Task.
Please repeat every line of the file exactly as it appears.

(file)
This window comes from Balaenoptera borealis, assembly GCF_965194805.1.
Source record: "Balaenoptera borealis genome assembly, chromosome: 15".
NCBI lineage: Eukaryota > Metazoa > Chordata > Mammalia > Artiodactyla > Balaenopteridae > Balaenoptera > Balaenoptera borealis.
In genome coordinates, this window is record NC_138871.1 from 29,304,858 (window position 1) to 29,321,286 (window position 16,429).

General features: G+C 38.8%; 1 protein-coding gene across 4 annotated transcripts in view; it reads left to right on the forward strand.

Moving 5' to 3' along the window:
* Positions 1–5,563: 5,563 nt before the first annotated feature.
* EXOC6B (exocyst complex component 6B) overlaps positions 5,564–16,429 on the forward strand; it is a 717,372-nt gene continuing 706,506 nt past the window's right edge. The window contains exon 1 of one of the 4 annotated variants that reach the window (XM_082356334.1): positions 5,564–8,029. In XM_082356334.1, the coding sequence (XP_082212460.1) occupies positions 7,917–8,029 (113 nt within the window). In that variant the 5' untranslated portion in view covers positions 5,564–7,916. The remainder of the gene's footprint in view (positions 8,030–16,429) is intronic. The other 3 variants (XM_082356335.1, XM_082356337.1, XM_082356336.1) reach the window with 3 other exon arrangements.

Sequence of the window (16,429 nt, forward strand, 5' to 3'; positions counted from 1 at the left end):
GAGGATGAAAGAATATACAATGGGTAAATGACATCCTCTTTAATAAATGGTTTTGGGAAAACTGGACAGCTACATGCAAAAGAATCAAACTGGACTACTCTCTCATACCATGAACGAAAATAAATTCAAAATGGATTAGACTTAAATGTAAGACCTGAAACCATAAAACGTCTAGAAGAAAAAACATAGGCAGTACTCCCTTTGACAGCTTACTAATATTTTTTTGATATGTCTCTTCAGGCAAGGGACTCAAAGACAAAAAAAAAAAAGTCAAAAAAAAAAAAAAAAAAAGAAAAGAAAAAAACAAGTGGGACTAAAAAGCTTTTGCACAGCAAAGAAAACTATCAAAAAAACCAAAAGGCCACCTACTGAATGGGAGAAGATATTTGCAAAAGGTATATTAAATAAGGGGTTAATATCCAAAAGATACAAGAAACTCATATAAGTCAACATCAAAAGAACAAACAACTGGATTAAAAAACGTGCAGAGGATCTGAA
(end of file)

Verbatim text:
This window comes from Balaenoptera borealis, assembly GCF_965194805.1.
Source record: "Balaenoptera borealis genome assembly, chromosome: 15".
NCBI lineage: Eukaryota > Metazoa > Chordata > Mammalia > Artiodactyla > Balaenopteridae > Balaenoptera > Balaenoptera borealis.
In genome coordinates, this window is record NC_138871.1 from 29,304,858 (window position 1) to 29,321,286 (window position 16,429).

General features: G+C 38.8%; 1 protein-coding gene across 4 annotated transcripts in view; it reads left to right on the forward strand.

Moving 5' to 3' along the window:
* Positions 1–5,563: 5,563 nt before the first annotated feature.
* EXOC6B (exocyst complex component 6B) overlaps positions 5,564–16,429 on the forward strand; it is a 717,372-nt gene continuing 706,506 nt past the window's right edge. The window contains exon 1 of one of the 4 annotated variants that reach the window (XM_082356334.1): positions 5,564–8,029. In XM_082356334.1, the coding sequence (XP_082212460.1) occupies positions 7,917–8,029 (113 nt within the window). In that variant the 5' untranslated portion in view covers positions 5,564–7,916. The remainder of the gene's footprint in view (positions 8,030–16,429) is intronic. The other 3 variants (XM_082356335.1, XM_082356337.1, XM_082356336.1) reach the window with 3 other exon arrangements.

Sequence of the window (16,429 nt, forward strand, 5' to 3'; positions counted from 1 at the left end):
GAGGATGAAAGAATATACAATGGGTAAATGACATCCTCTTTAATAAATGGTTTTGGGAAAACTGGACAGCTACATGCAAAAGAATCAAACTGGACTACTCTCTCATACCATGAACGAAAATAAATTCAAAATGGATTAGACTTAAATGTAAGACCTGAAACCATAAAACGTCTAGAAGAAAAAACATAGGCAGTACTCCCTTTGACAGCTTACTAATATTTTTTTGATATGTCTCTTCAGGCAAGGGACTCAAAGACAAAAAAAAAAAAGTCAAAAAAAAAAAAAAAAAAAGAAAAGAAAAAAACAAGTGGGACTAAAAAGCTTTTGCACAGCAAAGAAAACTATCAAAAAAACCAAAAGGCCACCTACTGAATGGGAGAAGATATTTGCAAAAGGTATATTAAATAAGGGGTTAATATCCAAAAGATACAAGAAACTCATATAAGTCAACATCAAAAGAACAAACAACTGGATTAAAAAACGTGCAGAGGATCTGAA